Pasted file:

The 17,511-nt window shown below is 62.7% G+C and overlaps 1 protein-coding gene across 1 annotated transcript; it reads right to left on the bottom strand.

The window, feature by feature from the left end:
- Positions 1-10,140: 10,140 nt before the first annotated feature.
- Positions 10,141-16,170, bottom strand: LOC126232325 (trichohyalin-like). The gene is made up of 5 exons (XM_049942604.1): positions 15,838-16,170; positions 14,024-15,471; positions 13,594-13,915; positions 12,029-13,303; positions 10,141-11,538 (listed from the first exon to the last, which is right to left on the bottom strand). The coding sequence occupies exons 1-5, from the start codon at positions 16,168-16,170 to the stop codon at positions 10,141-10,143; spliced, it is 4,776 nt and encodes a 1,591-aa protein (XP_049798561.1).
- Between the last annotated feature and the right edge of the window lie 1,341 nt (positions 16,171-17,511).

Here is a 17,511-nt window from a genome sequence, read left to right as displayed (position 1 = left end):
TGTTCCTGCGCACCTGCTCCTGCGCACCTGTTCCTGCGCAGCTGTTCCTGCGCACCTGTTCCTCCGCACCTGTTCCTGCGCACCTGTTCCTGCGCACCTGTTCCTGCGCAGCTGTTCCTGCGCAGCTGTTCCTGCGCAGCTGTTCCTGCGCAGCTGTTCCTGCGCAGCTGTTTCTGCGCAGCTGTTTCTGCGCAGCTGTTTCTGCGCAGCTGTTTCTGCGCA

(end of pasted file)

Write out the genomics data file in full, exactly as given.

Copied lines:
The 17,511-nt window shown below is 62.7% G+C and overlaps 1 protein-coding gene across 1 annotated transcript; it reads right to left on the bottom strand.

The window, feature by feature from the left end:
- Positions 1-10,140: 10,140 nt before the first annotated feature.
- Positions 10,141-16,170, bottom strand: LOC126232325 (trichohyalin-like). The gene is made up of 5 exons (XM_049942604.1): positions 15,838-16,170; positions 14,024-15,471; positions 13,594-13,915; positions 12,029-13,303; positions 10,141-11,538 (listed from the first exon to the last, which is right to left on the bottom strand). The coding sequence occupies exons 1-5, from the start codon at positions 16,168-16,170 to the stop codon at positions 10,141-10,143; spliced, it is 4,776 nt and encodes a 1,591-aa protein (XP_049798561.1).
- Between the last annotated feature and the right edge of the window lie 1,341 nt (positions 16,171-17,511).

Here is a 17,511-nt window from a genome sequence, read left to right as displayed (position 1 = left end):
TGTTCCTGCGCACCTGCTCCTGCGCACCTGTTCCTGCGCAGCTGTTCCTGCGCACCTGTTCCTCCGCACCTGTTCCTGCGCACCTGTTCCTGCGCACCTGTTCCTGCGCAGCTGTTCCTGCGCAGCTGTTCCTGCGCAGCTGTTCCTGCGCAGCTGTTCCTGCGCAGCTGTTTCTGCGCAGCTGTTTCTGCGCAGCTGTTTCTGCGCAGCTGTTTCTGCGCA